Former Greek bank chief arrested in bad loan inquiry
ATHENS (Reuters) - Greek authorities arrested the former chairman of defunct state lender Hellenic Postbank (TT) on Wednesday on charges of money laundering and fraud, police and court officials said.
Greek prosecutors are looking into loans which TT granted in 2007-2012 without proper guarantees and which may have caused the bank losses of 500 million euros ($675 million).
Angelos Filippidis, taken in handcuffs to Athens central police headquarters with a pack of reporters in pursuit, said he had returned voluntarily from Istanbul, where he had been detained on a Greek arrest warrant. He has denied wrongdoing.
Greece's foreign ministry said Turkey had deported the banker. He will appear before a prosecutor later in the day.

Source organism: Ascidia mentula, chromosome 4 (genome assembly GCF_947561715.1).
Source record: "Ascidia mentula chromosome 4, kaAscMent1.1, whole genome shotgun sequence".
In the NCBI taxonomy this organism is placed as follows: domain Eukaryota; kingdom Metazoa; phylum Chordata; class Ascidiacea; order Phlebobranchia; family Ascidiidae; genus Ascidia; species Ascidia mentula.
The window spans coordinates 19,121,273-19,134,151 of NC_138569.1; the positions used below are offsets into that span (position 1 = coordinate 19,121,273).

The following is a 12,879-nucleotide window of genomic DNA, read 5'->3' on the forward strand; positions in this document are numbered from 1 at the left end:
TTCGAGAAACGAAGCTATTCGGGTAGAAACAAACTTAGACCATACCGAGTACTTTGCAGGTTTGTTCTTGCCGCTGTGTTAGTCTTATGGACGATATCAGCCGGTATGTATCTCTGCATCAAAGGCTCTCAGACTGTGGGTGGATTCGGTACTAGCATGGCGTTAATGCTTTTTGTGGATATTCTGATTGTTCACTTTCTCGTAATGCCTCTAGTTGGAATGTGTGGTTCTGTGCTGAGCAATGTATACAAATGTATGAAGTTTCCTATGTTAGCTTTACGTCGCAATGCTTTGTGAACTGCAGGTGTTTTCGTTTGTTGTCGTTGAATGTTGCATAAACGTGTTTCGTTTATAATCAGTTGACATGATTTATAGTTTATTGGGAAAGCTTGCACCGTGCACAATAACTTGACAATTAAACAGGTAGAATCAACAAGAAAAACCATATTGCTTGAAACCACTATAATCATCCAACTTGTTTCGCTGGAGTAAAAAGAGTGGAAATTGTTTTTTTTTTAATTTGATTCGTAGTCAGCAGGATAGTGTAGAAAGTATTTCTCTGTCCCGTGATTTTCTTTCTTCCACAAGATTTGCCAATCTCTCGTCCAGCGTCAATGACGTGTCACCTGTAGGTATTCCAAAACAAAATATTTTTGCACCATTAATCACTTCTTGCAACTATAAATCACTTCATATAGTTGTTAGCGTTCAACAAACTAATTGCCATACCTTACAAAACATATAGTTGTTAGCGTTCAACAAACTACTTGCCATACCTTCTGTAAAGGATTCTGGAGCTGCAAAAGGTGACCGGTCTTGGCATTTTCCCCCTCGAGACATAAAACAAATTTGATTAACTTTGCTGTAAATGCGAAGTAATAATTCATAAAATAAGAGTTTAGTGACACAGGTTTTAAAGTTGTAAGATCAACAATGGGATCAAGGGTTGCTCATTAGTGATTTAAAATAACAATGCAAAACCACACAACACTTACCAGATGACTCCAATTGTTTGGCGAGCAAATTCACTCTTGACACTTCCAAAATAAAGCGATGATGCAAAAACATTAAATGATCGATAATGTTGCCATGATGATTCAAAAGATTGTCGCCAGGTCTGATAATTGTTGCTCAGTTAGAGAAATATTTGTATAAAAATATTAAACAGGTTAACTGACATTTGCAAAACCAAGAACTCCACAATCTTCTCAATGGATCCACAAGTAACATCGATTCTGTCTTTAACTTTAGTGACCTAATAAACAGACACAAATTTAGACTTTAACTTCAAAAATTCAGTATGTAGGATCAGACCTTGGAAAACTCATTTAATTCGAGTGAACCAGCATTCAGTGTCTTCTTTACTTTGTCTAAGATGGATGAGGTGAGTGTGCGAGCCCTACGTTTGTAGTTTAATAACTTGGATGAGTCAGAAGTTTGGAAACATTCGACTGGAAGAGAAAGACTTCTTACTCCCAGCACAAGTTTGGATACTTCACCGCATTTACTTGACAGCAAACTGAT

Filippidis, who was once president of one of Greece's biggest football clubs, is among 25 people charged in the TT affair. They include Greek businessmen Dimitris Kontominas and Lavrentis Lavrentiadis - who is already in custody pending trial over another banking investigation. Both men deny wrongdoing.
Greece's financial crisis has led to public anger with a political and business elite widely viewed as privileged and corrupt, prompting prosecutors to step up corruption investigations.
Hit by the Greek debt crisis, TT was deemed non-viable by the Central Bank and was wound down last year after efforts to sell it failed. Greece's HFSF bank rescue fund then pumped about 4.5 billion euros into TT, stripped it of its bad loans and sold the rest to Greek lender Eurobank in July as part of a wave of consolidation in the battered banking sector.
(Reporting by George Georgiopoulos and Angeliki Koutantou; Editing by Alistair Lyon)
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